3 people share how they survived an epidemic with a serious mental illness

One in 20 Americans battled a serious mental illness before the epidemic hit the world’s mental health. How are these people?

Leila Fadel, Host:

More than 1 in 20 Americans struggle with serious mental illness, with issues such as bipolar disorder or severe depression with psychosis. And then came the epidemics and traumas that plagued the world’s mental health. Yuki Noguchi of NPR is examining how these people worked. Hi, Yuki.

Yuki Noguchi, Byline: Good morning, Leela.

Fadel: So what is the definition of a serious mental illness?

Noguchi: Yes. Experts say that it is defined by psychosis, the loss of touch with reality. Common forms include schizophrenia, bipolar disorder or major depression, which affects about 5% of the population.

Fadel: And how did Kovid affect those who are struggling with serious mental illness?

Noguchi: Well, as far as their physical health is concerned, people with schizophrenia, for example, were both more likely to be infected with covid and to die from it. But not much is known about how Covid has affected their mental health. Researchers and doctors say that a lot depends on the patient’s condition. For example, did they have housing or family, you know, an income or access to healthcare? And they were already a challenge for these people because these illnesses often hinder school or young careers or dating. And with that comes the high rate of isolation and poverty anyway. But people with serious mental illness have also told me that they are accustomed to dealing with crises.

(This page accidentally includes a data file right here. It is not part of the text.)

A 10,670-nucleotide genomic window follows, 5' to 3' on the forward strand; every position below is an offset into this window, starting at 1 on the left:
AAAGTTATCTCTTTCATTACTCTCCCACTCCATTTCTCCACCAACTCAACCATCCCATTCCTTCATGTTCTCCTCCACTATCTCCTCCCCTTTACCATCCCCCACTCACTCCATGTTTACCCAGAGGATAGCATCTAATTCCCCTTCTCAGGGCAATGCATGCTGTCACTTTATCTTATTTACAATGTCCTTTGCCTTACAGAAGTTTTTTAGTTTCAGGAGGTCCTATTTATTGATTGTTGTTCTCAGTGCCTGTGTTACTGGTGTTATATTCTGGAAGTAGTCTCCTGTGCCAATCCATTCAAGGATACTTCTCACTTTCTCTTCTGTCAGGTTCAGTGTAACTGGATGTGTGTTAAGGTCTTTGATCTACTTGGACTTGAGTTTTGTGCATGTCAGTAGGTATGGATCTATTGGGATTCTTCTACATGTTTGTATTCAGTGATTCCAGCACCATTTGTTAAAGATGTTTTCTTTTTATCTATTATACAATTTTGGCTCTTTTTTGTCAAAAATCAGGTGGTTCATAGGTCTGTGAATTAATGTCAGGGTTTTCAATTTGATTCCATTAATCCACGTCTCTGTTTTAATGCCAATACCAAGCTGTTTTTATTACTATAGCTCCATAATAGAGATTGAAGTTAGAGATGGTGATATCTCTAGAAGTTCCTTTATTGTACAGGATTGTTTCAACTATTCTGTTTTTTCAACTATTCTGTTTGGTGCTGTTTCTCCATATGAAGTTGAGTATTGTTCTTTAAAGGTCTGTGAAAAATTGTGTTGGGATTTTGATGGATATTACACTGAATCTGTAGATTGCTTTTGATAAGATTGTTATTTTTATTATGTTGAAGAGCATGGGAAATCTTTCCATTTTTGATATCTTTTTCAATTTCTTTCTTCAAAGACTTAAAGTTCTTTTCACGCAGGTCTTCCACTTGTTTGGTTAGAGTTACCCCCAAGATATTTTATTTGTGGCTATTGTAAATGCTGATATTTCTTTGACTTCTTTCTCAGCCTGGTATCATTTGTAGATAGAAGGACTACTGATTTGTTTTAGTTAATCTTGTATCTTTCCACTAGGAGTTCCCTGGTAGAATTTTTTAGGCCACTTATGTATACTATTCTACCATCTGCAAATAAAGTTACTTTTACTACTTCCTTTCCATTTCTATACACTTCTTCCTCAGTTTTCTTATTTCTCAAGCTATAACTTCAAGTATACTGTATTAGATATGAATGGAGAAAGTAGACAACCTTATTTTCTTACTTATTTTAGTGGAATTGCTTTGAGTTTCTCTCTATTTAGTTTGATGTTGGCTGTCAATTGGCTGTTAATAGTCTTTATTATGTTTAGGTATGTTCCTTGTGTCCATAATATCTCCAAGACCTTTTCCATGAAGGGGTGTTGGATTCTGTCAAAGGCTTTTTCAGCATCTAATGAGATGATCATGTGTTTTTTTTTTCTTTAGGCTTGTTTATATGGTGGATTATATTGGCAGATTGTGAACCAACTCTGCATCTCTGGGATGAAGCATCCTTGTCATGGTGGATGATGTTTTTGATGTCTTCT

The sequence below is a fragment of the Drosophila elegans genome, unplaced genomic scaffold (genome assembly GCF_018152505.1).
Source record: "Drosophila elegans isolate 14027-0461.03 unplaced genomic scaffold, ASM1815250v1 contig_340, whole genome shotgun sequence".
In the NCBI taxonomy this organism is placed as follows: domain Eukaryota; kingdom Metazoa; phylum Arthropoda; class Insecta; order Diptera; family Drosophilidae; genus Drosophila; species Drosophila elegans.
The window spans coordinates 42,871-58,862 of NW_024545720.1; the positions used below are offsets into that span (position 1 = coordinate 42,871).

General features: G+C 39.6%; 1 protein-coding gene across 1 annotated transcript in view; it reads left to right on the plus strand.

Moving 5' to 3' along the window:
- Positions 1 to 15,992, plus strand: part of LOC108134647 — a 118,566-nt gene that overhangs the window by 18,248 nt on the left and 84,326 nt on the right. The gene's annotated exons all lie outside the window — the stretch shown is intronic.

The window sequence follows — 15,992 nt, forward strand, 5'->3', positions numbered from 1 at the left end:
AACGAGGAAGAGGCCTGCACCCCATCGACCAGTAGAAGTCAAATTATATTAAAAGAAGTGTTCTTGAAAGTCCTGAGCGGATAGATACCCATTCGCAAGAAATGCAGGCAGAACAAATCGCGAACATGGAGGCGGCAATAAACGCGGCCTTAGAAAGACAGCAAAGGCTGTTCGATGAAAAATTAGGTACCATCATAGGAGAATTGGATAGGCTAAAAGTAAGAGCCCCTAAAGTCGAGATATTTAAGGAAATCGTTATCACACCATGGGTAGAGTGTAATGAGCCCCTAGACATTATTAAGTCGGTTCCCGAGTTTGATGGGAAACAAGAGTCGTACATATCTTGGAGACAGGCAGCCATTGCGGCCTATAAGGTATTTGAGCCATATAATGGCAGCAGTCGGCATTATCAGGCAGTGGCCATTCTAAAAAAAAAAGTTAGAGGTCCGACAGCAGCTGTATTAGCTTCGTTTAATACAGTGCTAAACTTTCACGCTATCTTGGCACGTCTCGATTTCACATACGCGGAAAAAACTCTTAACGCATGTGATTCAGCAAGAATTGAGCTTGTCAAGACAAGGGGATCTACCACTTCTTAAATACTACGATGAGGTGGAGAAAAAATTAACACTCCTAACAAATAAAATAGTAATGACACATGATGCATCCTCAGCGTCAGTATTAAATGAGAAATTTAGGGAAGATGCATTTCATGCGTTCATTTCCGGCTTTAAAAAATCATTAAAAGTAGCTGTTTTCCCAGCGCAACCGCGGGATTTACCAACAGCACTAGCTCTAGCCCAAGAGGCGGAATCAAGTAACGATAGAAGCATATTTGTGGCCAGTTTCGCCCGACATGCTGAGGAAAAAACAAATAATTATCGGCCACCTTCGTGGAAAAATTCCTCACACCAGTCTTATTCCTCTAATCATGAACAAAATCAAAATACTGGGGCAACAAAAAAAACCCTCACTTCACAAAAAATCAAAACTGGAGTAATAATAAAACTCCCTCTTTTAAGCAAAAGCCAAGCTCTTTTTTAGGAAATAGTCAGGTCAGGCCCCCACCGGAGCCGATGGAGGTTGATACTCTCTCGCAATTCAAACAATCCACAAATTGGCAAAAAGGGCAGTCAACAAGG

Fadel: Now, you mentioned that losing touch with reality is a key feature of a serious mental illness. But the epidemic has normalized some strange things, such as wiping out groceries with sanitizers, which we usually …

Noguchi: That’s right.

Fadel: … Associate – Yes.

Noguchi: That’s right. For example, how do you distinguish between reality and illusion in an epidemic? And, you know, a Boston man named Peter describes how these lines became blurred for him. Peter is 41 years old and grew up in Romania under the brutal Cousescu regime. There was a lack of food and freedom did not exist.

Peter: There was no privacy in Communist Romania.

Noguchi: There was government surveillance everywhere. A family member was tortured and killed for speaking out.

Peter: You were afraid of your neighbor. You never knew if he would be an informant for the secret police.

Noguchi: Her fears of psychosis and epileptic seizures begin to intensify so much that she still sometimes turns black and dismembered. So for Peter, paranoia was a survival skill and a symptom of his disease. Eventually, Peter moved to New Jersey and graduated with a degree in business and computer science. Then in 2015, he read a book by Harvard cryptographer Bruce Snyder. It warns of a lack of online privacy. Reading it aroused the ghost known to Peter.

Peter: I don’t want to be in Communist Romania. I didn’t cross a sea to get back to where I left off.

Noguchi: In job interviews, he grilled potential employers about their privacy policy. No one met with his approval, so he refused to take the job. He even lost his home. For three years he slept outside the Cambridge Public Library. Eventually, she received treatment, an apartment and felt better. Then the plague struck. Soup stopped arranging dinner in the kitchen, so he couldn’t get in touch with the people who helped him keep his reality check.

Peter: Looking at the masked people, I thought they were trying to protect themselves from the offensive cameras that were posted all over the city, all over the subway.